Readers beware: I’m gettin’ up on my soapbox for a while.
It is an understatement to say that I am concerned about health: that of mine, of my husband, of my family and friends, and most importantly, of my children. This is likely a perfectly “normal” concern of most people, though for me, it stems from a relentless parade of traumatic events over the course of my 38 years.
One of my maternal aunts died following a night of cocaine use—her first time trying the drug. My stepfather died from the latent effects of alcoholism, poor nutrition and tobacco addiction; killed by a heart attack at the age of 49, even though he had been sober for five years. My father’s brother drowned in the Mississippi River after the boat he was riding in capsized in the wake of a barge; it occurred in the cover of night, when he and his buddy were riding home after a night of drinking across the river—using a boat, you see, because they both had lost their licenses to repeated drunk driving incidents. My stepfather’s brother—who had a severe alcohol addiction—killed himself (my theory) by intentionally poisoning himself with alcohol for two long and lonely days. Another maternal aunt died as a result of severe and chronic drug use over many years; she simply destroyed herself over time. And then there was my mother, who died a horrible death at the age of 53 from neuroendocrine cancer. She did not take care of herself all that well in the earlier years of her life, but nevertheless had always been blessed with stellar health. Until, that is, cancer stole her away.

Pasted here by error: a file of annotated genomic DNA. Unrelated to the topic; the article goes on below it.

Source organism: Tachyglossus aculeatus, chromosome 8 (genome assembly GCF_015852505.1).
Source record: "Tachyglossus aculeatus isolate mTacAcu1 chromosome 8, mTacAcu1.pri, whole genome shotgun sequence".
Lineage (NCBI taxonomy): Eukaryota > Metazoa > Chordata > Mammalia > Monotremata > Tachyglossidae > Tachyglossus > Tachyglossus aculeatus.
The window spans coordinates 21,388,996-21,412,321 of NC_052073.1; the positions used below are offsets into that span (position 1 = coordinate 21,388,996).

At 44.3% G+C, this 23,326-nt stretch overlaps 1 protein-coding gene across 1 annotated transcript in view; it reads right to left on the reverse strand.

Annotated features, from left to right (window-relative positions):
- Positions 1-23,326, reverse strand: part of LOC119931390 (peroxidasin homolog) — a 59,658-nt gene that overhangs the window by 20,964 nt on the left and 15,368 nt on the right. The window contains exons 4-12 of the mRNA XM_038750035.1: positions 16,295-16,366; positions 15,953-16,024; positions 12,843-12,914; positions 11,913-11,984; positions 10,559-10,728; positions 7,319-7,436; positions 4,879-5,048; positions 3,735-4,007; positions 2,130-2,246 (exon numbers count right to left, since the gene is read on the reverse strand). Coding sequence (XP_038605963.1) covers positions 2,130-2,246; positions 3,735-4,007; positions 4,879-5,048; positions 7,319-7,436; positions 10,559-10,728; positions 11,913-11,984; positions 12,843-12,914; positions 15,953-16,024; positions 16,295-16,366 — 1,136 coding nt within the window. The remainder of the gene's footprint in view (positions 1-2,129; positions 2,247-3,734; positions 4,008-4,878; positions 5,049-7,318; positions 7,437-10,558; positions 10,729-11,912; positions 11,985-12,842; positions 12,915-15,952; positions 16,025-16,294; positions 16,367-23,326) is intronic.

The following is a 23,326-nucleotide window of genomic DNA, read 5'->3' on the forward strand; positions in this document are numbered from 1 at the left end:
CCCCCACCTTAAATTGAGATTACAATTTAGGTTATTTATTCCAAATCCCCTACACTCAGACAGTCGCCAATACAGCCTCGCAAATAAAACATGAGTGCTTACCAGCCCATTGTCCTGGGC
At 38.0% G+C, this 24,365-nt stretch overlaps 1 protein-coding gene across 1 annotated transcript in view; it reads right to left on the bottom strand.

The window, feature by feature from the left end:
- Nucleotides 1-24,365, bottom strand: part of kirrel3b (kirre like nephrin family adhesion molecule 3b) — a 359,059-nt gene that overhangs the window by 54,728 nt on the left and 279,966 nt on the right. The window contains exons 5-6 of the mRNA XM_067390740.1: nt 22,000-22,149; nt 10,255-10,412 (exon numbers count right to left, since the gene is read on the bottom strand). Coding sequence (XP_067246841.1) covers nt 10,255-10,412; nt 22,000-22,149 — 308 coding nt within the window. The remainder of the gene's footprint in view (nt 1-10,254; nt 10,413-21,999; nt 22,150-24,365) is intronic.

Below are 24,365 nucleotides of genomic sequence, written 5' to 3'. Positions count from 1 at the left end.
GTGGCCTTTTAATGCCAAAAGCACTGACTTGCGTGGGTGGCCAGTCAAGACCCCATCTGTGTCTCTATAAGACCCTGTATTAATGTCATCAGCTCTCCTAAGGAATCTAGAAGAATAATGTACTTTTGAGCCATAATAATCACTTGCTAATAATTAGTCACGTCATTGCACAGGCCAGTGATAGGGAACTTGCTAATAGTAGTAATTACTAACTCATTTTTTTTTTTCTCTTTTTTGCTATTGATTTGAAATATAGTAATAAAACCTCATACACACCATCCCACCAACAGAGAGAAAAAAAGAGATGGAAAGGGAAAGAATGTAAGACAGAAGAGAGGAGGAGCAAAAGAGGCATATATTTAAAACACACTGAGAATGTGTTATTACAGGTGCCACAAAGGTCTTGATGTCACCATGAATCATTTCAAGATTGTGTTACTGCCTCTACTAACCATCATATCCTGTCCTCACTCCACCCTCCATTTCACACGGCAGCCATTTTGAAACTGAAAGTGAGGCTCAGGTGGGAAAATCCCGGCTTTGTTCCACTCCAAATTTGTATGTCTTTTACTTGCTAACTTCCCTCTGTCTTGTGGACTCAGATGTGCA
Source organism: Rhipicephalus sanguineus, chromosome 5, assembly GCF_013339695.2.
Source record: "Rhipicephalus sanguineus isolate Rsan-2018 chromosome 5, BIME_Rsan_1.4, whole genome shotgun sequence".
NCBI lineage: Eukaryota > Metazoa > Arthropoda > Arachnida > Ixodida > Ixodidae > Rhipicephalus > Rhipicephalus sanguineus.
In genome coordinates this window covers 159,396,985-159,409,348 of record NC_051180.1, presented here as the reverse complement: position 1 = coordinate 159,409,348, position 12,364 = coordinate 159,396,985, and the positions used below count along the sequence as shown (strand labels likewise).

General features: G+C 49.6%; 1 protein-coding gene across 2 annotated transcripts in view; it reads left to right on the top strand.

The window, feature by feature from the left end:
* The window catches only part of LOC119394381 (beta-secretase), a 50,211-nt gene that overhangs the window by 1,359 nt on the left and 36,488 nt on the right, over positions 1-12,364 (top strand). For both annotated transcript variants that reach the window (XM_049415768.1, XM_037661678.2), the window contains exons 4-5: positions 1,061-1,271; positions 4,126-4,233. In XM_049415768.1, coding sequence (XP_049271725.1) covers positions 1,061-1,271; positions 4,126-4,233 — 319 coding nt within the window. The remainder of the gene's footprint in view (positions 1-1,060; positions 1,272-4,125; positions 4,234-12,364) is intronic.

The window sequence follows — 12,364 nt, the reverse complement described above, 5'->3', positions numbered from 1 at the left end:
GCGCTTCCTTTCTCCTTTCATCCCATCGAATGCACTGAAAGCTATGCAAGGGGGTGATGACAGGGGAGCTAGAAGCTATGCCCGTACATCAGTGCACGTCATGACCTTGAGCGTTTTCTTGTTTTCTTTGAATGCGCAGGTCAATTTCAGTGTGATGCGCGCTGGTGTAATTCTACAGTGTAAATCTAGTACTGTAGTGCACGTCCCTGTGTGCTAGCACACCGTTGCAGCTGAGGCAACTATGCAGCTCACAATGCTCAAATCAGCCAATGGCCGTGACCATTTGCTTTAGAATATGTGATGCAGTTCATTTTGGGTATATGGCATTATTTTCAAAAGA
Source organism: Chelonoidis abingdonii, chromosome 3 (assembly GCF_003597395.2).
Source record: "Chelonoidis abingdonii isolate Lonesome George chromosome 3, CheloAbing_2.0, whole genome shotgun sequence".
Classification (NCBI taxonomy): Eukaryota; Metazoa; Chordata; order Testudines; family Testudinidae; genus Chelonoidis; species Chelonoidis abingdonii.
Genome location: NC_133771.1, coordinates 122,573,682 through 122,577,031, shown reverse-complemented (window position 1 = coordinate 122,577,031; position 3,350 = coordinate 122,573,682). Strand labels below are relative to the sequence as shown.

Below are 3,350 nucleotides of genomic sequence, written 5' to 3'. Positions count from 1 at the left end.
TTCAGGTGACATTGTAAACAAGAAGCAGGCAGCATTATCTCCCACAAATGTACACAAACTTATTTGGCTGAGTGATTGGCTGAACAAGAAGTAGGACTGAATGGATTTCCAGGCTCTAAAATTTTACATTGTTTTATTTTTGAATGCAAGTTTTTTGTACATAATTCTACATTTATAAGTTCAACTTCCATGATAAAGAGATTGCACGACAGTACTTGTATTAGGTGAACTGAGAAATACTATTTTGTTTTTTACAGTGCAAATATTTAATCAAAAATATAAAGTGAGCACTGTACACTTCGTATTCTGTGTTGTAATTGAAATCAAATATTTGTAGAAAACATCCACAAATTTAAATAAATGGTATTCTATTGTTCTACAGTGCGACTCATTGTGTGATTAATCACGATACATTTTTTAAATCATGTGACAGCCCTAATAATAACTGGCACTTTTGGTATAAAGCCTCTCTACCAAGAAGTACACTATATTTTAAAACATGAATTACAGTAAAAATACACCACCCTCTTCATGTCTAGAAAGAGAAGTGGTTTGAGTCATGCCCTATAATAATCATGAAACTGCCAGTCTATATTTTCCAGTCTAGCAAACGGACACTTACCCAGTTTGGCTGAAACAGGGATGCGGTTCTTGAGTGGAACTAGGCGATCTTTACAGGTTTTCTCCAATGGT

I’ve had the option to bury my head in the sand over the years, but for whatever reason, that’s not a choice I have ever made. This does not mean, however, that I have not had my own health battles. I’ve struggled with my weight my entire life. I became increasingly self-conscious about it beginning in about third grade (that’s 8 years old, people). When I was 11, I went on my first real diet. I remember it well; it was a calorie restriction plan published in the Reader’s Digest. I lost quite a bit of weight on that diet, enough to be noticed immediately by friends who had not seen me all summer. And thus, in me, the People-Like-Me-More-When-I’m-Thin belief system was established. Permanently. Over the course of my life, I’ve gone through periods of stupidity when I took drastic and unhealthy measures to control my weight, as well as periods of genius (by comparison) toward the same end. About five years ago, I began to experience a shift from health-as-measured-by-weight to health-as-measured-by-lots-of-factors. I investigated solid research and made strategic changes in how I take care of myself in that time, which have all produced wonderful benefits… except weight loss, of course (that figures). I’m trying to make my peace with that.
Even more importantly, I’ve been trying very hard to educate my children about the myriad of factors influencing whole health. Ask them: they understand a lot about the pitfalls of the typical American diet and about the importance of exercise and plant-based nutrition. They get it that thin does not automatically equal healthy, just as not-thin does not translate to poor health. When I look around me, I find that I’m fairly alone in this crusade. Whatever. My children will grow up understanding the choices the can make to support their health and quality of life, the responsibility they have to make those choices, and the consequences they will face if they don’t. Maybe these efforts won’t, in the end, prevent some horrible health catastrophe. After all, there are so many other variables influencing health outcomes over which we have so little individual control, such as the level of our exposure to toxic elements. But in no way will I allow ignorance about health to lead my children down a path of self-destruction. I’ve learned from the history of the people I have loved, and they will, too.